Lord Hodgson 'satisfied' with government's response to his Charities Act review

Peer says he expected strong opposition to trustee payment, the only one of 11 major recommendations to be rejected

Lord Hodgson
Lord Hodgson

Lord Hodgson has declared himself satisfied with the government’s interim response to his review of the Charities Act 2006.

Nick Hurd, the Minister for Civil Society, wrote to Hodgson yesterday advising him of the government’s position on the major proposals contained in Hodgson’s review, which was published in July.

Hurd said the government would not pursue Hodgson’s proposal that charities with annual incomes of more than £1m should be able to pay their trustees without the Charity Commission’s consent, but was broadly supportive of most of the other measures.

Hurd used a traffic light system to grade the proposals according to how likely they were to be adopted and gave 10 of the 11 green or amber lights, but said several would need more thought before they were adopted.

These included the proposal to allow the Charity Commission to charge charities for its services and a suggestion to raise the income threshold for mandatory registration with the commission from £5,000 a year to £25,000.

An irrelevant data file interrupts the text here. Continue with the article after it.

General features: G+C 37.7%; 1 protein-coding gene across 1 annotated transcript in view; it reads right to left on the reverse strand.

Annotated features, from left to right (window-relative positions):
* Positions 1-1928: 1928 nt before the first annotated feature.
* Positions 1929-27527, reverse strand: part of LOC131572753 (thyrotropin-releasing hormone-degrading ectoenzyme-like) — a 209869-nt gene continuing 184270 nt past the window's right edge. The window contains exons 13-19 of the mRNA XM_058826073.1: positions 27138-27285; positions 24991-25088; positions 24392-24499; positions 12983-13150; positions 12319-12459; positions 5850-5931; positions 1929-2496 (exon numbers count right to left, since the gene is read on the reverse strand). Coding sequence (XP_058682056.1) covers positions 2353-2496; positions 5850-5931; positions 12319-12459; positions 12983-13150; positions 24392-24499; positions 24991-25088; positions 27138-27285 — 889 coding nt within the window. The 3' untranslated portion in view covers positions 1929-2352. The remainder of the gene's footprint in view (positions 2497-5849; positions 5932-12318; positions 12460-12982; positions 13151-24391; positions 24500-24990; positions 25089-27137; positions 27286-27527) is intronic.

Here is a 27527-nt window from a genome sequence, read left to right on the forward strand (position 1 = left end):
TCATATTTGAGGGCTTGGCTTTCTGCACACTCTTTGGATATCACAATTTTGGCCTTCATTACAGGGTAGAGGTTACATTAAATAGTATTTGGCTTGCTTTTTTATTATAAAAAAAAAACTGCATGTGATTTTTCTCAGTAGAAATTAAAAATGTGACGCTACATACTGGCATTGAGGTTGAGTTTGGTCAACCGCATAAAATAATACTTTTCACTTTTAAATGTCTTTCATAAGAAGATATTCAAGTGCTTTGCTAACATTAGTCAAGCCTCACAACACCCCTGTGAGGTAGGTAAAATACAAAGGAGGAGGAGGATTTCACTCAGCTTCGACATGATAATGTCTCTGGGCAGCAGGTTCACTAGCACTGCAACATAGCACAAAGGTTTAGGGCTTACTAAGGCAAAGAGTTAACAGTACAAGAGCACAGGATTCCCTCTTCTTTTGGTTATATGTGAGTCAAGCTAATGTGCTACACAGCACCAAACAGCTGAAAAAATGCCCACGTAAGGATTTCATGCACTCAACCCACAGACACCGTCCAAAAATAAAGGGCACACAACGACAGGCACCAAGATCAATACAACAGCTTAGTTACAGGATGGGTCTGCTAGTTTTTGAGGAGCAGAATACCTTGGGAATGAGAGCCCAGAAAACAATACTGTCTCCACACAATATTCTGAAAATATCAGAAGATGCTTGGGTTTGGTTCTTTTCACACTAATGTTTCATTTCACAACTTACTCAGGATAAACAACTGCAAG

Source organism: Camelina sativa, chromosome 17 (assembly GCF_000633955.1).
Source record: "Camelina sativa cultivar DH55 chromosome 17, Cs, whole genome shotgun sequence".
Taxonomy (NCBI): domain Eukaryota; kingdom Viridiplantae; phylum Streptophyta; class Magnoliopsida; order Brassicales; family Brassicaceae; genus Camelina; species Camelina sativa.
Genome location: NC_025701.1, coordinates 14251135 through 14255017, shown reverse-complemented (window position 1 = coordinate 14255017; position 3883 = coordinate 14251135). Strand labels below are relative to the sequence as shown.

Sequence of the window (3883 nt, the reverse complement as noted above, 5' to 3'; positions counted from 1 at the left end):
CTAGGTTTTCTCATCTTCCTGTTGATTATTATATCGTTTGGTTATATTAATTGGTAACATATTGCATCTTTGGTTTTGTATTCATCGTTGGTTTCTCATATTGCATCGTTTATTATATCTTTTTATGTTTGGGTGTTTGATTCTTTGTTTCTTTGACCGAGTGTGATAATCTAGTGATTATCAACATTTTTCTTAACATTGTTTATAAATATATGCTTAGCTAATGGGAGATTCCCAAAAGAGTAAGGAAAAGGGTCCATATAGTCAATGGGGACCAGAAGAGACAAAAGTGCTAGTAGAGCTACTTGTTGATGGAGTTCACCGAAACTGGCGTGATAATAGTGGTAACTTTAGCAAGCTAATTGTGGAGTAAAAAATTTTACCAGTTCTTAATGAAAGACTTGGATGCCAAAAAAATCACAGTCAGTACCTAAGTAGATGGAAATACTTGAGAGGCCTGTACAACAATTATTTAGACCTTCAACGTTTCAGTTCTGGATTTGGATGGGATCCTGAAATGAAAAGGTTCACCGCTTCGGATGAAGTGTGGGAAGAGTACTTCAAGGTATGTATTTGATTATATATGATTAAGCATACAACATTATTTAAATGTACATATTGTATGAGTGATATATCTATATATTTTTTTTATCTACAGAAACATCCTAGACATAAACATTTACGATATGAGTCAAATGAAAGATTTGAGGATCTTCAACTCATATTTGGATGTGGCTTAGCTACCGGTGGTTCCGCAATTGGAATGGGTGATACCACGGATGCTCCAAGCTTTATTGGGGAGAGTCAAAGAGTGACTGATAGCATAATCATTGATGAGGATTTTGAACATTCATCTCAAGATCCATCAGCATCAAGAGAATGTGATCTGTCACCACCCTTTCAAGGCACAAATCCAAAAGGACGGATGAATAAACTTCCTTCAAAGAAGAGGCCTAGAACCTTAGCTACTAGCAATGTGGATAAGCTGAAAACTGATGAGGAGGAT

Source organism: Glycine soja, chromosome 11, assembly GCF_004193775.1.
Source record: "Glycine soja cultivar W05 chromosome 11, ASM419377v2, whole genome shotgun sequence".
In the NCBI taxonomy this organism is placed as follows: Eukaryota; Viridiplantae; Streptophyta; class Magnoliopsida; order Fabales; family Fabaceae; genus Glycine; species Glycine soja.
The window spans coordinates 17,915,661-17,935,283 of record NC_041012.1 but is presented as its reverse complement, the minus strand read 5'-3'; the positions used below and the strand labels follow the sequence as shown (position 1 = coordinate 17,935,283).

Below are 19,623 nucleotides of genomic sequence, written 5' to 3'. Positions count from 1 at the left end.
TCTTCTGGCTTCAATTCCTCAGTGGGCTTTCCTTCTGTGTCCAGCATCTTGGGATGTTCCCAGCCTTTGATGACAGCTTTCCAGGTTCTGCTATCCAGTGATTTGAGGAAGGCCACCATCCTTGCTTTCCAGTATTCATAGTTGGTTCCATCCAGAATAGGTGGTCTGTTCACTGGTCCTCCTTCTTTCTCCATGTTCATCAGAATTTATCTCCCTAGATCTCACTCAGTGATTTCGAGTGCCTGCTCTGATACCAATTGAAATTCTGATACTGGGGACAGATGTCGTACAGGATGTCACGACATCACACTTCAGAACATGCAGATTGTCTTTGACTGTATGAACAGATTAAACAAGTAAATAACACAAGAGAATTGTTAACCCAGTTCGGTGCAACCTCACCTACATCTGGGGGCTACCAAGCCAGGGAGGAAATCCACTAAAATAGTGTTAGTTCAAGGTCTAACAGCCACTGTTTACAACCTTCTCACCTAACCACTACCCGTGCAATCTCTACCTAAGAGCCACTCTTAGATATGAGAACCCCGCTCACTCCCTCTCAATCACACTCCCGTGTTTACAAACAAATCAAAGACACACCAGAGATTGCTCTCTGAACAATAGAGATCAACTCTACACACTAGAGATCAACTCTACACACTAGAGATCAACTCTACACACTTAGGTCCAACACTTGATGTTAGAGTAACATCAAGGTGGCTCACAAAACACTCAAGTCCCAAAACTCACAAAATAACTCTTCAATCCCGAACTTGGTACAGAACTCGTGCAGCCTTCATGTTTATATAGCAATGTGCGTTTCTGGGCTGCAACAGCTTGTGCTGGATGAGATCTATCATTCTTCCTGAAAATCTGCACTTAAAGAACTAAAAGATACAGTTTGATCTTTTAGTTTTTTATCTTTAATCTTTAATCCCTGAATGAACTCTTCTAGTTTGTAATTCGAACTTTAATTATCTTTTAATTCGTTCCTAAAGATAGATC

Hodgson told Third Sector that he was not too disappointed that the trustee payment proposal had been rejected. "I am quite cool on that," he said. "If they have considered the major areas and only one has a red light against it, you can’t say fairer than that." 

He said he was aware that the debate about trustee payment would be strongly fought. "If one thing has to be sacrificed to get the others through, then I do not mind sacrificing that," he said.

Hodgson said he was pleased progress had already been made on some of the major recommendations in his report without government intervention, such as the regulation of fundraising.

He said he was not disappointed that the government had not made firm decisions on several of the major areas, including the registration threshold and enabling the Charity Commission to charge for some of its services, because it wanted to take more time to consider the options.

Hodgson pointed out that the Public Administration Select Committee would soon be producing its report on charitable regulation, which the government would want to consider as part of its response, and that he only completed his report in July.

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